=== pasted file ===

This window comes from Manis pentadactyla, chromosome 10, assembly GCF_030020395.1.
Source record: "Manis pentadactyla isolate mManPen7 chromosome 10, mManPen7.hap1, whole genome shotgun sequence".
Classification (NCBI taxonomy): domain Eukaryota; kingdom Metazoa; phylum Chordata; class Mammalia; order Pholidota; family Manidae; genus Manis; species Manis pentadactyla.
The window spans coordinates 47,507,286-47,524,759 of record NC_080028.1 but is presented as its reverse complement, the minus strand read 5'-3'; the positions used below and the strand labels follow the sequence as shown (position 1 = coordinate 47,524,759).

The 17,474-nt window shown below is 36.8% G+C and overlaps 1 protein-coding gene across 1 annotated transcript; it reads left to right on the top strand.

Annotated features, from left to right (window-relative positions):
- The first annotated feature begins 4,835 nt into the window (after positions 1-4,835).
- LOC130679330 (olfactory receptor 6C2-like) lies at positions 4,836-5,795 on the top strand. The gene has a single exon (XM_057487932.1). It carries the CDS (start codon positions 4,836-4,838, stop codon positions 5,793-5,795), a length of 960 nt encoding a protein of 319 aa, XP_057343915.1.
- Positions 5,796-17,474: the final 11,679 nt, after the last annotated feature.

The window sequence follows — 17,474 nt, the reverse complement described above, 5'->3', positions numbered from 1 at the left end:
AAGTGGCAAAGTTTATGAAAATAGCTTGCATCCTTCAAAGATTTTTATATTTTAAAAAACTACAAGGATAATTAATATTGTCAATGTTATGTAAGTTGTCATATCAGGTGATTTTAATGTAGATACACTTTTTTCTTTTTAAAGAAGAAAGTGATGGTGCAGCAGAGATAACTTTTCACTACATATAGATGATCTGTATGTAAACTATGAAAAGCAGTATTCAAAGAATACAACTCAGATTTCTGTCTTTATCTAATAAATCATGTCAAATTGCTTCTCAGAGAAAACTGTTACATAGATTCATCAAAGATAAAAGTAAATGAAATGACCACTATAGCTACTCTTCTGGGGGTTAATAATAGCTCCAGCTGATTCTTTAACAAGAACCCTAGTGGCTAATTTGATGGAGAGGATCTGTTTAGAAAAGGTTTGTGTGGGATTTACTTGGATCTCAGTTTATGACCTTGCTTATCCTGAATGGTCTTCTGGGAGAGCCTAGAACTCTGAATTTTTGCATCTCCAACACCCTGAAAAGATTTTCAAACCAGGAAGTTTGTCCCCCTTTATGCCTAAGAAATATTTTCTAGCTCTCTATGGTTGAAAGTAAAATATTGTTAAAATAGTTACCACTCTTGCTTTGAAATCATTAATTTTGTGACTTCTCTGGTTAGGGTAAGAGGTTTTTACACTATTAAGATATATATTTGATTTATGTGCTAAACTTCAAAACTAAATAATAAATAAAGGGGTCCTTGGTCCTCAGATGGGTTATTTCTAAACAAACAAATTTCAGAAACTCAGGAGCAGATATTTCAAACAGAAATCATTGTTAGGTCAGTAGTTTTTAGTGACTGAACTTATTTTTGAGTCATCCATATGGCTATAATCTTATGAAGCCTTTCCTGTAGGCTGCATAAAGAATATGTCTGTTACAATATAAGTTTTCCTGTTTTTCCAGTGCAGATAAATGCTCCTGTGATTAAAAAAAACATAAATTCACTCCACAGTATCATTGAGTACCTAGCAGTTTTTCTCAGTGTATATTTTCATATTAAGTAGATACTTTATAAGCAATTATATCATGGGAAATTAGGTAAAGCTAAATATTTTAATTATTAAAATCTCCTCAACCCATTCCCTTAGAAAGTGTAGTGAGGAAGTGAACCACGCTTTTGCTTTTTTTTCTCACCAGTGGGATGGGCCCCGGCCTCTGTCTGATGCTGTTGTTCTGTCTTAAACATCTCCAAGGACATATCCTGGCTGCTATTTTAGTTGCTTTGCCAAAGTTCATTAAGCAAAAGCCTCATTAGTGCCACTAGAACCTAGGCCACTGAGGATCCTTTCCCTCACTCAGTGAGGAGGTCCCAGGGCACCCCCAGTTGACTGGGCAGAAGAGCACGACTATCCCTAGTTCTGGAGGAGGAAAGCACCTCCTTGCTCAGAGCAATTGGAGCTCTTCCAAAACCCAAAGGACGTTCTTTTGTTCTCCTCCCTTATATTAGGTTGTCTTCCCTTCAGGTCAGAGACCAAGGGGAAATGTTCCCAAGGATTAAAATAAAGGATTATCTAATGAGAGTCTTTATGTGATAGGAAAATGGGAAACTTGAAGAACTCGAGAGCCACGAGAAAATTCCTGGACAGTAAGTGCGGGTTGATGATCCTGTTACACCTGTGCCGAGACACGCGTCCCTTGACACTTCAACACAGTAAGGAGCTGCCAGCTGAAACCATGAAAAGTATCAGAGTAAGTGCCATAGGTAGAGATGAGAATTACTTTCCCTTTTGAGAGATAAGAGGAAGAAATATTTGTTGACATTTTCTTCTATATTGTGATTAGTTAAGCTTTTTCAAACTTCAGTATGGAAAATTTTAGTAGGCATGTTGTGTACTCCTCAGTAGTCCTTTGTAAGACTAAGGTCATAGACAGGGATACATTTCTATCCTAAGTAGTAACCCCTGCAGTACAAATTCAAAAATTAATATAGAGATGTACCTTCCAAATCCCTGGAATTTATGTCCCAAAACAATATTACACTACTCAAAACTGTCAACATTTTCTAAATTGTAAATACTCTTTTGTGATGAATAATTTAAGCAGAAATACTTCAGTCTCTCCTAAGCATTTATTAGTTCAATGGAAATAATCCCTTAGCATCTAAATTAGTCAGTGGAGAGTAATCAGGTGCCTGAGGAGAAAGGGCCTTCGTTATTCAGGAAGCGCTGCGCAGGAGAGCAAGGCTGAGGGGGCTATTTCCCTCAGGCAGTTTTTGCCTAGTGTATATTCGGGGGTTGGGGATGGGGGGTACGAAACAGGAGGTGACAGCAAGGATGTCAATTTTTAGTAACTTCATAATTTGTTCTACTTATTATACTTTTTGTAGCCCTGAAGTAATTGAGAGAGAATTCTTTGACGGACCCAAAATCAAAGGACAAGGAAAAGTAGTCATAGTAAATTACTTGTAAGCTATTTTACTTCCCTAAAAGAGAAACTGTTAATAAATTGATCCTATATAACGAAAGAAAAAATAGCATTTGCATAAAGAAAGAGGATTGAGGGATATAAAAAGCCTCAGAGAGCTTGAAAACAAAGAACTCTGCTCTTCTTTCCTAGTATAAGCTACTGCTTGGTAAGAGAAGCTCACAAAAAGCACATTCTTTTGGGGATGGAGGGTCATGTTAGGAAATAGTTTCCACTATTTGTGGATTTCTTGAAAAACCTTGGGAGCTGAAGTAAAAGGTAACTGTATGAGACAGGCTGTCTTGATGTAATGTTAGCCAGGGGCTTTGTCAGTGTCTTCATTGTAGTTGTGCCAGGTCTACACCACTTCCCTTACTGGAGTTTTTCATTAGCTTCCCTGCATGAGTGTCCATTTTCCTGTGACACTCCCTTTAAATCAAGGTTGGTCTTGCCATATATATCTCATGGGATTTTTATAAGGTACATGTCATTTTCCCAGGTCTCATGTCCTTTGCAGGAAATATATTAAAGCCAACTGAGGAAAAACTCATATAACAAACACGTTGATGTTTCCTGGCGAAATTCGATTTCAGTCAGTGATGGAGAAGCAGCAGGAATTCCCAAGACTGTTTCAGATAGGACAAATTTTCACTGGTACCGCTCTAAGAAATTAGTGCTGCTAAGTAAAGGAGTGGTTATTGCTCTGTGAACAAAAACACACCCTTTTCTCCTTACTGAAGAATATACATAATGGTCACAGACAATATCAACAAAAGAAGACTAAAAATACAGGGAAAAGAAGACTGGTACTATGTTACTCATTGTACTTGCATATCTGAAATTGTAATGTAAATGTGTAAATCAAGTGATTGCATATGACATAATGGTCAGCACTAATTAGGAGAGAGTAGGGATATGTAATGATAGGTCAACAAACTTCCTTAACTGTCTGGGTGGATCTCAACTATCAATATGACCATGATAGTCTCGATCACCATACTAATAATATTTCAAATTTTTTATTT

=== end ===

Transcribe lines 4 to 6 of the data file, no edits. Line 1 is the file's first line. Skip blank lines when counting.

The window spans coordinates 47,507,286-47,524,759 of record NC_080028.1 but is presented as its reverse complement, the minus strand read 5'-3'; the positions used below and the strand labels follow the sequence as shown (position 1 = coordinate 47,524,759).

The 17,474-nt window shown below is 36.8% G+C and overlaps 1 protein-coding gene across 1 annotated transcript; it reads left to right on the top strand.

Annotated features, from left to right (window-relative positions):